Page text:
The Future of Pediatric Cardiovascular Research

August 3 - 6, 2021


The National Heart, Lung, and Blood Institute (NHLBI) convened a virtual workshop of 26 investigators in pediatric heart disease with expertise ranging from fetal cardiology to the care of those with adult congenital heart disease and from basic science to clinical research. “The Future of Pediatric Cardiovascular Research” workshop was held on August 3 and 6, 2021, with the following objectives:

  • To identify current gaps and future research opportunities to reduce morbidity and mortality related to congenital heart disease (CHD) across the lifespan
  • To bring together experts in epidemiology, data science, translational research, ethics, biobanking, and other areas, along with experts in CHD across the lifespan, to brainstorm about the optimal research approaches to decrease morbidity and mortality
  • To inform the potential renewal or transformation of the Pediatric Heart Network (PHN)

The workshop is responsive to NHLBI Strategic Vision Objectives 2, 3, and 5-8.


Congenital heart defects occur in approximately 40,000 individuals in the United States each year [1]. Although improved diagnostic capacities, surgical techniques, peri-operative care, and catheter-based treatment have had a significant effect in reducing the overall infant mortality rate over the past 40 years, CHD is still responsible for the largest proportion, 30 to 50 percent, of mortality caused by birth defects among infants and young children [2]. With the improvement in infant mortality, as well as survival among older children, the prevalence of adult CHD more than doubled in the United States over the same period [2],[3]. Today, there are between 2 and 3 million adults and children living with CHD in the United States. Adults with CHD face a high risk of early death and disability [4], and because this is a relatively new population, there has not yet been a great deal of robust clinical research to inform patient care and outcomes.

Despite improved outcomes among individuals with CHD, racial, ethnic and other socioeconomic factors continue to affect outcomes. For example, the overall mortality of non-Hispanic Black individuals with CHD is 20 percent higher than that of White individuals [5]. Children whose mothers live in a very low-income neighborhood or one with a very low level of education faced a 29-34 percent higher risk of CHD than children in the wealthiest and most educated neighborhoods [6]. Little attention has been paid to date to the influence of social determinants of health and access to care on CHD outcomes.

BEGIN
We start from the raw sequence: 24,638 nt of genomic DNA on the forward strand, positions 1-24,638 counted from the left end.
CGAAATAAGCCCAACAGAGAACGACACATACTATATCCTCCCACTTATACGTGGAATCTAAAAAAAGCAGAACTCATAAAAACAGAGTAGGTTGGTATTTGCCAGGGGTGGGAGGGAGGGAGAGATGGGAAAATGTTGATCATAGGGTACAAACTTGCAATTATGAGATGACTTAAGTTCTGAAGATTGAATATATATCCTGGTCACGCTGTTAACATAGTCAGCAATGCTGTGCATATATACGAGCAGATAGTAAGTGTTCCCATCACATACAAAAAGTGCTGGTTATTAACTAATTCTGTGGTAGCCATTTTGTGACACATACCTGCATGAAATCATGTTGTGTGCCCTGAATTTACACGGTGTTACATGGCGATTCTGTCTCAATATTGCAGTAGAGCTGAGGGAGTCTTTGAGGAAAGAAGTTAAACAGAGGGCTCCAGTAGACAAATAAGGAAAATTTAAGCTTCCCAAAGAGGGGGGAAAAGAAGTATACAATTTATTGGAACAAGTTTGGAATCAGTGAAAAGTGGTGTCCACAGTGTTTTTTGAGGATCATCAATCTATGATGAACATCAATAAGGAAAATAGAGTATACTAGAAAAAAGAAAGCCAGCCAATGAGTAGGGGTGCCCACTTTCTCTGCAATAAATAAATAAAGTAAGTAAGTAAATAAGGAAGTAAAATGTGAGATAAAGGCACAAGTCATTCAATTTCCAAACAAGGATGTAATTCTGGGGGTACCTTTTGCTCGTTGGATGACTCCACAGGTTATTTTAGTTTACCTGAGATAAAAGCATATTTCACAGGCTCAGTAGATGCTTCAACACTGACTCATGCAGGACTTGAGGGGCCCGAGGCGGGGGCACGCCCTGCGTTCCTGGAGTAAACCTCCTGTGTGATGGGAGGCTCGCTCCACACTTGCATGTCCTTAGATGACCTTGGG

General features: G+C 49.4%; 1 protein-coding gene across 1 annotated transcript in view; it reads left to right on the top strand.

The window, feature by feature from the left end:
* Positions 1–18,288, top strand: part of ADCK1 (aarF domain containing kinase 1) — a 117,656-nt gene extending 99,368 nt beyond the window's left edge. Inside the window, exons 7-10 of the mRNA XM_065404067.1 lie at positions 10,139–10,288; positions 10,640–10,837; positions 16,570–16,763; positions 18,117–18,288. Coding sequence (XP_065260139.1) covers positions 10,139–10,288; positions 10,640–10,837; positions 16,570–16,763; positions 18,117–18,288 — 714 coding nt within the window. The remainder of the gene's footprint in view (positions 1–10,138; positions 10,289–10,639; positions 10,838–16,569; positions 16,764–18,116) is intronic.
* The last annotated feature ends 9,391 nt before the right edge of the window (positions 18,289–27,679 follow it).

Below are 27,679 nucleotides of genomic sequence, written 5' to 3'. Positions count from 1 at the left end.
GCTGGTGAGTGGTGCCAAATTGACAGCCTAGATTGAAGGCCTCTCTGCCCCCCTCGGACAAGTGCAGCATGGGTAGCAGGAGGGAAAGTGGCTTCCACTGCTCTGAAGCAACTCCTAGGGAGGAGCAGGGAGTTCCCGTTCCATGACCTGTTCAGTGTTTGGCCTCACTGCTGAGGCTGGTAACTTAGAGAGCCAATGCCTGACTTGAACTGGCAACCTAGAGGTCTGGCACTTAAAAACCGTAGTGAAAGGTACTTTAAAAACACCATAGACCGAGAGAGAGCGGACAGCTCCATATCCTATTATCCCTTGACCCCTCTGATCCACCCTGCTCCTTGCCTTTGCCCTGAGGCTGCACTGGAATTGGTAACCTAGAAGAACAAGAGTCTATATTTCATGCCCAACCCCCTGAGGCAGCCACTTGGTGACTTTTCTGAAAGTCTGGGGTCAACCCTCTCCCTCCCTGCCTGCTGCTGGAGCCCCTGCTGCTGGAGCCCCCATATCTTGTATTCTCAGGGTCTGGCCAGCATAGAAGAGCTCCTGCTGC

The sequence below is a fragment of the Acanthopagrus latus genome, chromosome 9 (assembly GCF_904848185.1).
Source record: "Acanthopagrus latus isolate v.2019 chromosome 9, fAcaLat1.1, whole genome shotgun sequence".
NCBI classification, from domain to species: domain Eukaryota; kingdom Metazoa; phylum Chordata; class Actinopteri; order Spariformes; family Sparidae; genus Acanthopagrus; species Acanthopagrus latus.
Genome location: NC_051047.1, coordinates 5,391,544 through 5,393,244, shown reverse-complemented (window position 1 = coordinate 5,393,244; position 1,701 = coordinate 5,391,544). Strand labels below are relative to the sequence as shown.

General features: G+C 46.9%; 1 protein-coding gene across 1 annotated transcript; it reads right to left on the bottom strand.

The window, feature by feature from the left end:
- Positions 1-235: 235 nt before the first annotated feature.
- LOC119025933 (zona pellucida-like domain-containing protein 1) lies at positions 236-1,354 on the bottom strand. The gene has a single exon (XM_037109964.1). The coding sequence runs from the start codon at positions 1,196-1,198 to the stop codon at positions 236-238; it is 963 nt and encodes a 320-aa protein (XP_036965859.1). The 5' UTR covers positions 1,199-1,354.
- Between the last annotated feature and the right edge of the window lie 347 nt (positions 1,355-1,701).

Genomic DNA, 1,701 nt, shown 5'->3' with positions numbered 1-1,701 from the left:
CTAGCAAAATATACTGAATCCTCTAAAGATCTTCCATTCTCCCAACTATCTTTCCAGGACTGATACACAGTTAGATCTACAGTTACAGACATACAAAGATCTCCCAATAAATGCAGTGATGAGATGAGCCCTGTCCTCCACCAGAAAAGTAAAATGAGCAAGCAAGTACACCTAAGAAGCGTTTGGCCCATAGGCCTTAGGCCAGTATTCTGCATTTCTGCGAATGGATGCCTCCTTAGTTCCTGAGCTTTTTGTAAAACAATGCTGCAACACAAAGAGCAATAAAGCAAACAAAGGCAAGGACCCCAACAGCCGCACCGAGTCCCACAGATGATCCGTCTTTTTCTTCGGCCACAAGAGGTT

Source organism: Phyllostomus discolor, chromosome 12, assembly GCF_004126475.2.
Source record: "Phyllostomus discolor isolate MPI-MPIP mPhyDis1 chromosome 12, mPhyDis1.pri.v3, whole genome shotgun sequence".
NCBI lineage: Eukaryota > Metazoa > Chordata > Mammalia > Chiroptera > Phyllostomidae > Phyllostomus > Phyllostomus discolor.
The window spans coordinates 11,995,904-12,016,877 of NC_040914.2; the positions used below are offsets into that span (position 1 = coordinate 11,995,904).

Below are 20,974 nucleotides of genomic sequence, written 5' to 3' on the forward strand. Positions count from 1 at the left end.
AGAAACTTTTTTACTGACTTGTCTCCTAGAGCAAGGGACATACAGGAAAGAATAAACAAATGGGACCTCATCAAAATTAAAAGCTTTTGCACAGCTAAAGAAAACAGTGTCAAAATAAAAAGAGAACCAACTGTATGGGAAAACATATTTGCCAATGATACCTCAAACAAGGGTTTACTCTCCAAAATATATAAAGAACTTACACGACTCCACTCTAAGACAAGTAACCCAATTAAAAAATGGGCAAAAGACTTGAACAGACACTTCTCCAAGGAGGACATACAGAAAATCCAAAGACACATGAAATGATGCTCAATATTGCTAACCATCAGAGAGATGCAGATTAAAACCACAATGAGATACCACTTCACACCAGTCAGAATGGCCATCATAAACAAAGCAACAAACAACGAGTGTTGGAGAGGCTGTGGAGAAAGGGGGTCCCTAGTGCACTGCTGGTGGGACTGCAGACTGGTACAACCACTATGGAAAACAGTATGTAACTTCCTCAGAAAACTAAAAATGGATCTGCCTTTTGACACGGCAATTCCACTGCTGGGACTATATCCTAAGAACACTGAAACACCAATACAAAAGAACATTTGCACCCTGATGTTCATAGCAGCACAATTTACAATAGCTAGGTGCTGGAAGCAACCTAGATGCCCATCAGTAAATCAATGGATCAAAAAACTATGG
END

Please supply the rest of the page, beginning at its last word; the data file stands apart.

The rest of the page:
We are entering an era of unprecedented data sharing, through the principles of sophisticated data science. Therefore, the answers to clinical problems are no longer solely dependent on clinical trials. Part of the goal for this workshop was to bring together experts in data science along with experts in CHD across the lifespan to brainstorm about the optimal research strategies for CHD across the lifespan.


The meeting agenda included an “open mic” session; there was an open invitation to external groups and individuals to contribute brief presentations of their perspectives on the current state of pediatric cardiovascular research and a vision for advancing the field. Workshop participants evaluated the research concepts and questions; this session was followed by focused presentations by participants on health equity, data sharing, creative clinical trial design, and innovation; and three breakout small-group sessions about lessons learned from prior achievements and shortcomings, the most critical knowledge and therapeutic gaps and related opportunities, and innovations.

Gaps and Opportunities

Based on input from the “open mic” session, and participating expert perspectives, workshop participants identified the following major gaps and related opportunities to advance the field of pediatric cardiovascular (CV) research:

Gap: Lack of Diversity—Pediatric CV clinical research lacks adequate representation among diverse segments of society, both in terms of investigators and research participants at academic medical centers. There is a demographic disconnect between patients and their families and researchers. This disconnect includes underrepresentation of persons coming from racial and ethnic minorities, rural geographic areas or other locations distant from major academic centers, the uninsured, and those speaking a primary language other than English, as well as other particular groups. This disconnect is not simply a matter of equity, but also results in biased results with potentially misleading results from a scientific perspective.

Related Opportunities:

  • Engage family-based advocacy organizations and other community groups to advise researchers on optimal study design, identification of meaningful outcome measures, and recruitment/retention strategies to ensure appropriate diversity.
  • Given that family-based advocacy organizations can suffer from the same systemic biases as described above, partner with those organizations to actively engage with underserved or otherwise disadvantaged communities to enhance appropriate representation.
  • Engage family-based advocacy organizations, policymakers, and public health organizations to disseminate research findings to the broad spectrum of patients/families, both to develop a more informed patient/family community and to earn the trust required to make headway in increasing participation.
  • Incorporate community engagement and family advisory strategies as integral to the PHN and other appropriate clinical research projects.
  • Implement targeted recruitment efforts to increase the diversity of participants in clinical trials.
  • Encourage diversity among clinical research investigators to facilitate recruiting more diverse study participants and to incorporate the perspectives of diverse communities more deeply into study design and performance.
  • Consider collaboration with the IdEA States Pediatric Clinical Trials Network and other relevant networks to broaden geographic diversity.